The anatomy of the hip and pelvis varies considerably in females compared to males. Many of these differences exist in order to allow for pregnancy and childbirth in women, while others are likely related to multiple factors. Some of these differences include:

x-rays of female pelvis and male pelvis to demonstrate differences between them
Figure 1. Weight-bearing AP pelvis radiographs demonstrating classic features of female (A) versus male (B) pelvic morphology. AP, anteroposterior
  • Broader and shallower pelvis with circular inlet
  • Smaller femoral head with decreased surface area
  • Increased acetabular dysplasia (shallow sockets)
  • Increased femoral and acetabular anteversion (rotation)
  • Increased risk for low bone mineral density
  • Hypermobility
  • Other hormonal influences

Additionally, female athletes exhibit differences in biomechanics and sport-specific movements compared to male athletes, including:

image of a female athlete doing a single-leg squat
Figure 2. Position of dynamic malalignment during single-leg squat with contralateral pelvic drop, hip adduction and internal rotation, knee valgus and tibial external rotation and foot hyperpronation.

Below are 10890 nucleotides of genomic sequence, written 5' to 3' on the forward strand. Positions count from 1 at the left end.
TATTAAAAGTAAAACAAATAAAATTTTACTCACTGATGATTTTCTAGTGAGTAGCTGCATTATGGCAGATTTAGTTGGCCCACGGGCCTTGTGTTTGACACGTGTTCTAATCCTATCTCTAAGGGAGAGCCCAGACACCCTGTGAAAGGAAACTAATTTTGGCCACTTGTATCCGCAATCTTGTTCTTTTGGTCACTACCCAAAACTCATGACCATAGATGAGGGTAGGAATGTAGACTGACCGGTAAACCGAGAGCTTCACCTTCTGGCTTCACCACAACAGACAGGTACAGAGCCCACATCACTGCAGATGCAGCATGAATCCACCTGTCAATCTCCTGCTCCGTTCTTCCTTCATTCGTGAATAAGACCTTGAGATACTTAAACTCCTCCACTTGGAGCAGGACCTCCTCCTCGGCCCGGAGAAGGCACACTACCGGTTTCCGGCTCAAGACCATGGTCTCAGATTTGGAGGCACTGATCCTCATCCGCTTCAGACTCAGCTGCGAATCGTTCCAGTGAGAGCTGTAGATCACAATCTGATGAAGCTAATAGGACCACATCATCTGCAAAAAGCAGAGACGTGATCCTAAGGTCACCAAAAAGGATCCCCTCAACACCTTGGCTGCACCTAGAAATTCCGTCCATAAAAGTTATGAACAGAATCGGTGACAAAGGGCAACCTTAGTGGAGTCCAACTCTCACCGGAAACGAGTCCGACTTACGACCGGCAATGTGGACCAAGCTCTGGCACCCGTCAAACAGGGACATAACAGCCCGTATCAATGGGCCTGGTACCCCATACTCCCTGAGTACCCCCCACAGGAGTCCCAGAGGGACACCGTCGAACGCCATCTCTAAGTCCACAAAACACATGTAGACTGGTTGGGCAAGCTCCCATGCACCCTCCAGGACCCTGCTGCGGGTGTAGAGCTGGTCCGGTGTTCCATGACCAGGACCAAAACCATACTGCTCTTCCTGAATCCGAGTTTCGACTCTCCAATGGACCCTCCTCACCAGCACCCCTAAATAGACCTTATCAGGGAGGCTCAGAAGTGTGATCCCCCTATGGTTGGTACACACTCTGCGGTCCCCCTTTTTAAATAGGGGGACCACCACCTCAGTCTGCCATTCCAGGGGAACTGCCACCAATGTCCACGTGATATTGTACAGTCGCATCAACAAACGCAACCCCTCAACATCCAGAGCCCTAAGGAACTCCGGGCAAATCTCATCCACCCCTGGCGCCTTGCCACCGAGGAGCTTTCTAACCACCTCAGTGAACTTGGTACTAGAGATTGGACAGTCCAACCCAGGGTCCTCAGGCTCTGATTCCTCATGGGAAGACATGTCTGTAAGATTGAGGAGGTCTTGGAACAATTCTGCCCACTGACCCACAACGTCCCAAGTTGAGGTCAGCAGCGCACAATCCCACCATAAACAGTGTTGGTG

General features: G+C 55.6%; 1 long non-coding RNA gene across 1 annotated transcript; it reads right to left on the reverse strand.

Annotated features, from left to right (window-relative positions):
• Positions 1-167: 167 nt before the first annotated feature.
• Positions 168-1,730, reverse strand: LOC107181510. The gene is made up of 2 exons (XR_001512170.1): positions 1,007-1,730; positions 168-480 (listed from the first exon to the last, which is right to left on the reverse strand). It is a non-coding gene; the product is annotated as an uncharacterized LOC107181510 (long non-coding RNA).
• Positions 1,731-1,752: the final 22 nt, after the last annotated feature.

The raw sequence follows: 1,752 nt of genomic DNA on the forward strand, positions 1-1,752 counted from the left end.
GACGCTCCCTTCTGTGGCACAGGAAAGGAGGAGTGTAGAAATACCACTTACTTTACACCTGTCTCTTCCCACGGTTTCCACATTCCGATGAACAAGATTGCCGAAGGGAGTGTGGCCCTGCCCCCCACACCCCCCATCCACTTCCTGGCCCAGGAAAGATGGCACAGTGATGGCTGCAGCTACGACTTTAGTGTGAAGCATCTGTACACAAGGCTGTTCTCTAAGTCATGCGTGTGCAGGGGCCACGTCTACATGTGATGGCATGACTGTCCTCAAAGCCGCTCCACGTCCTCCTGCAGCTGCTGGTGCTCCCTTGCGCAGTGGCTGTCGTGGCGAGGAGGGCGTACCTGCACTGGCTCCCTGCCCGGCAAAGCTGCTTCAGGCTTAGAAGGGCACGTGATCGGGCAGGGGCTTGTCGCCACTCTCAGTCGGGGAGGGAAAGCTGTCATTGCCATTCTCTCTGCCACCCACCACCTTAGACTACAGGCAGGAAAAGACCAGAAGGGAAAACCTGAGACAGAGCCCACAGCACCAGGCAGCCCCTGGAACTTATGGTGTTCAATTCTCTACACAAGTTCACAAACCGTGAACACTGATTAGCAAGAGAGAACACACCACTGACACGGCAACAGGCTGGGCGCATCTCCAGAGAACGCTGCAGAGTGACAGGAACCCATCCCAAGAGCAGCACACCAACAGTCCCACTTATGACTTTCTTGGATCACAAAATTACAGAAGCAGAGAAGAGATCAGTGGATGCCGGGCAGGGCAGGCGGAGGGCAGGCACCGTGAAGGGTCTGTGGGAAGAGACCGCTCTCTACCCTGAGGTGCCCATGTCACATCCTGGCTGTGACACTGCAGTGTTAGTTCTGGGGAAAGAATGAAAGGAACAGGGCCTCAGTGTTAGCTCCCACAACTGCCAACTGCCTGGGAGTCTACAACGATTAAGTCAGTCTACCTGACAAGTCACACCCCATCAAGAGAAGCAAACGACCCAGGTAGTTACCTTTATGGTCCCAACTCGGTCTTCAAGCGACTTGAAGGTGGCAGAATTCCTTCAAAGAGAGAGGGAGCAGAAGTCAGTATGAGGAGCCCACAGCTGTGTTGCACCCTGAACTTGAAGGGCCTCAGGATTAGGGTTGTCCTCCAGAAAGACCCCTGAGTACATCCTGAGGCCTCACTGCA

• Increased dynamic malalignment (see image)
  • Reduced core and gluteal strength
  • Increased asymmetry in lower extremity strength and biomechanics
  • Altered neuromuscular control

As a result of these differences, certain injuries to the hip joint and surrounding soft tissue structures are more common in female compared to male athletes, such as:

    • Hip/acetabular labral tears
    • Bone stress injuries/stress fractures in the hip and pelvis
    • Hip flexor, gluteal tendon, and high hamstring tendon dysfunction & pain
    • Quadriceps injury
    • Various impingement syndromes & nerve entrapments

Bottom line:

    • Unique differences in hip region anatomy and biomechanics result in a predisposition for specific injuries in female athletes
    • Consideration of these factors is important—not only for injury diagnosis—but for optimizing treatment, injury prevention, and performance